Embattled Boston Fire Chief Steve Abraira resigns

Boston Fire Chief Steve E. Abraira resigned today after less than two years on the job, following a clash with his command staff over his management style and handling of the Boston Marathon bombings, officials said.

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Abraira had been the first chief in the history of the Boston Fire Department hired from outside of its own union. In recent weeks, Abraira came under attack from his 13 deputy chiefs, all of whom have risen through the department’s ranks.

Deputy Chief John Hasson, the department’s chief of operations, will take over as acting chief of the department, according to spokesman Stephen MacDonald.

The chief, who runs the day-to-day operation of the department, reports directly to Fire Commissioner Roderick Fraser.

In a letter dated June 3, Abraira told Mayor Thomas M. Menino and Fraser that he had been hired to modernize the Boston Fire Department.

“Your selection of me as Chief never had the support of a number of members of the Department who preferred that the Chief be selected from within the ranks of the Department itself,” Abraira said in the letter. “I think it is also fair to say that unfortunately a vocal and aggressive minority of the members of the Department did not support our efforts.”

Abraira wrote that he felt compelled to resign because “the baseless attacks by the Deputy Chiefs, especially their actions of making this a matter of public debate by leaking their letter of April 26th to the press, has made it impossible for me to continue to do my job.”

The deputy chiefs sent a letter to Menino in late April accusing Abraira of failing to show leadership after the bombings because he did not take control of the scene and left it in the hands of law enforcement. The deputy chiefs also alleged that Abraira had acted as a spectator at major fire scenes, instead of taking command, as his predecessors did.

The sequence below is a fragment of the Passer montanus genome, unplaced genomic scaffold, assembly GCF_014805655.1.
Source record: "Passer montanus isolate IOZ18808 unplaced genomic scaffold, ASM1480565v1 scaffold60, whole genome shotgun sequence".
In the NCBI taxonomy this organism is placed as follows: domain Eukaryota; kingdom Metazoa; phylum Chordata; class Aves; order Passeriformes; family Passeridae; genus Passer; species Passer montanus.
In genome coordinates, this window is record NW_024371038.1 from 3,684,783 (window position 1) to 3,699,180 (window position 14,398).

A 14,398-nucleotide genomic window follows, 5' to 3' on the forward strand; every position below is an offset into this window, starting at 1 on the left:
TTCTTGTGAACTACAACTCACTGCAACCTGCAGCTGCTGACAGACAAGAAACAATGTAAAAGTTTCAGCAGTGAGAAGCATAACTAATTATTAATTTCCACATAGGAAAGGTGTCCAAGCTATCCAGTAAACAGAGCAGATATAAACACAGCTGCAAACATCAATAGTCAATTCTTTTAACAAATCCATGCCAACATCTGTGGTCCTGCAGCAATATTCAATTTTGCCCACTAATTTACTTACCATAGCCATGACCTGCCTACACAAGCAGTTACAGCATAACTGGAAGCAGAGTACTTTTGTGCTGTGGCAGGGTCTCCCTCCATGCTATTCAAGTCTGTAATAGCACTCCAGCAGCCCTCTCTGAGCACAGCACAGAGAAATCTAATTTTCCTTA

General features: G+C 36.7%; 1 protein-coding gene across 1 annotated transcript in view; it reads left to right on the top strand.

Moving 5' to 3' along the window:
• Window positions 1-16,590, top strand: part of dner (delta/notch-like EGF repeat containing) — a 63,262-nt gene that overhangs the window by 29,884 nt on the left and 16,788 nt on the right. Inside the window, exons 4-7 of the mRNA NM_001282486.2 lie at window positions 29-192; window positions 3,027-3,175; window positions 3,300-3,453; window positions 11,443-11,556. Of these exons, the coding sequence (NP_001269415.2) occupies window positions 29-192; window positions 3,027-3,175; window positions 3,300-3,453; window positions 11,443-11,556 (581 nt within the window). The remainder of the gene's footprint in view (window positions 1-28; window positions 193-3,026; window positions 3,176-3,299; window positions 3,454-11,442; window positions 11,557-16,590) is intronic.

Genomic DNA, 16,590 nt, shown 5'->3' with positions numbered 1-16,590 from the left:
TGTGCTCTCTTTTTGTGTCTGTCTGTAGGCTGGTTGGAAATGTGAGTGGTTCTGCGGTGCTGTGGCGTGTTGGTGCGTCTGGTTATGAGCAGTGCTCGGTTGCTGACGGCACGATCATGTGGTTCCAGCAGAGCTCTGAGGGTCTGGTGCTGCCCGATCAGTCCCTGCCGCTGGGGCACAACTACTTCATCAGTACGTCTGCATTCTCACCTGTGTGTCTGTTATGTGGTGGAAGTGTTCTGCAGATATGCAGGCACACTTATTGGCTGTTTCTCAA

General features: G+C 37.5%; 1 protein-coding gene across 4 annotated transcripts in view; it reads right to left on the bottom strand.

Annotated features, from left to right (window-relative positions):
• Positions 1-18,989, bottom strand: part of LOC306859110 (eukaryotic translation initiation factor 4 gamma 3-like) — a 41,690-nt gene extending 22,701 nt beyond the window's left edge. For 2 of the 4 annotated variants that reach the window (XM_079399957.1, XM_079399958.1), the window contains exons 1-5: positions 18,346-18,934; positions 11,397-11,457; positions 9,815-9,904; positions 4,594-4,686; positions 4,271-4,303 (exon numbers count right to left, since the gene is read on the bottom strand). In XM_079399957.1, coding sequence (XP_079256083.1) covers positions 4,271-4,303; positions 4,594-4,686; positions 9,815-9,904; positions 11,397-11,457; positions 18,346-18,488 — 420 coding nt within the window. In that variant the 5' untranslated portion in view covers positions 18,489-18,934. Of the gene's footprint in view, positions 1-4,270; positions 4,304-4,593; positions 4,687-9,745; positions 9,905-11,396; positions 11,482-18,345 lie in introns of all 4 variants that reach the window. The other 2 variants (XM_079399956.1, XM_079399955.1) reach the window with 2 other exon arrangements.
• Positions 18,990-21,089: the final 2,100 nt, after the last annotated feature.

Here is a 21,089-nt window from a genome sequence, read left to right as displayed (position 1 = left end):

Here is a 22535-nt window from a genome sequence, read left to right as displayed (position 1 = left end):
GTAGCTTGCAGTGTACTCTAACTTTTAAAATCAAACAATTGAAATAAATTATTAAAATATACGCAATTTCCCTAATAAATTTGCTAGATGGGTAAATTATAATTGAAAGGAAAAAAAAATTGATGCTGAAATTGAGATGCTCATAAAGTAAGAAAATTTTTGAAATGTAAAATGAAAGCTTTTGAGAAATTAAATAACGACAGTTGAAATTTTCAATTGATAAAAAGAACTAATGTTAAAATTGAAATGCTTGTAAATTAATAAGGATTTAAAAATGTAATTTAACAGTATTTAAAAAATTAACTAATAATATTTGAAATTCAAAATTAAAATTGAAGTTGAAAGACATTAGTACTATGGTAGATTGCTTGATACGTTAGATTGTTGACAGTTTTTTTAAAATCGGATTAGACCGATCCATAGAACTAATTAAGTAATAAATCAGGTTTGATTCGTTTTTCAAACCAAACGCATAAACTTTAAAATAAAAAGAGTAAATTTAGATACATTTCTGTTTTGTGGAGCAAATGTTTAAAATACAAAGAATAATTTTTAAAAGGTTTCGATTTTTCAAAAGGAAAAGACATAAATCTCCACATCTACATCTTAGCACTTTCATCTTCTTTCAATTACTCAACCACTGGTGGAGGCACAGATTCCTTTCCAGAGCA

Abraira has told the Globe that he felt his command staff had the Marathon bombings scene under control when he arrived and that, according to national standards, chiefs have the option to take command at scenes but are not required to.

Abraira also rebutted the allegations with a letter from his attorney, threatening to sue the deputy chiefs if they continued what was described as defamatory attacks.

Abraira’s attorney, Louis M. Ciavarra, wrote that the timing of the deputy chief’s letter and linking it to the Marathon bombings was reprehensible.

The letter said the “outrageous attack [was] intended to strengthen [the deputy chiefs’] ability to reject and obstruct Chief Abraira’s efforts to bring the BFD in line with modern fire fighting practices.”

The deputy chiefs responded with their own attorney, Joseph G. Donnellan, who said Abraira was trying to stop the deputy chief from testifying at a City Council hearing scheduled for June 18.

Abraira’s last day on the job is Friday, June 7.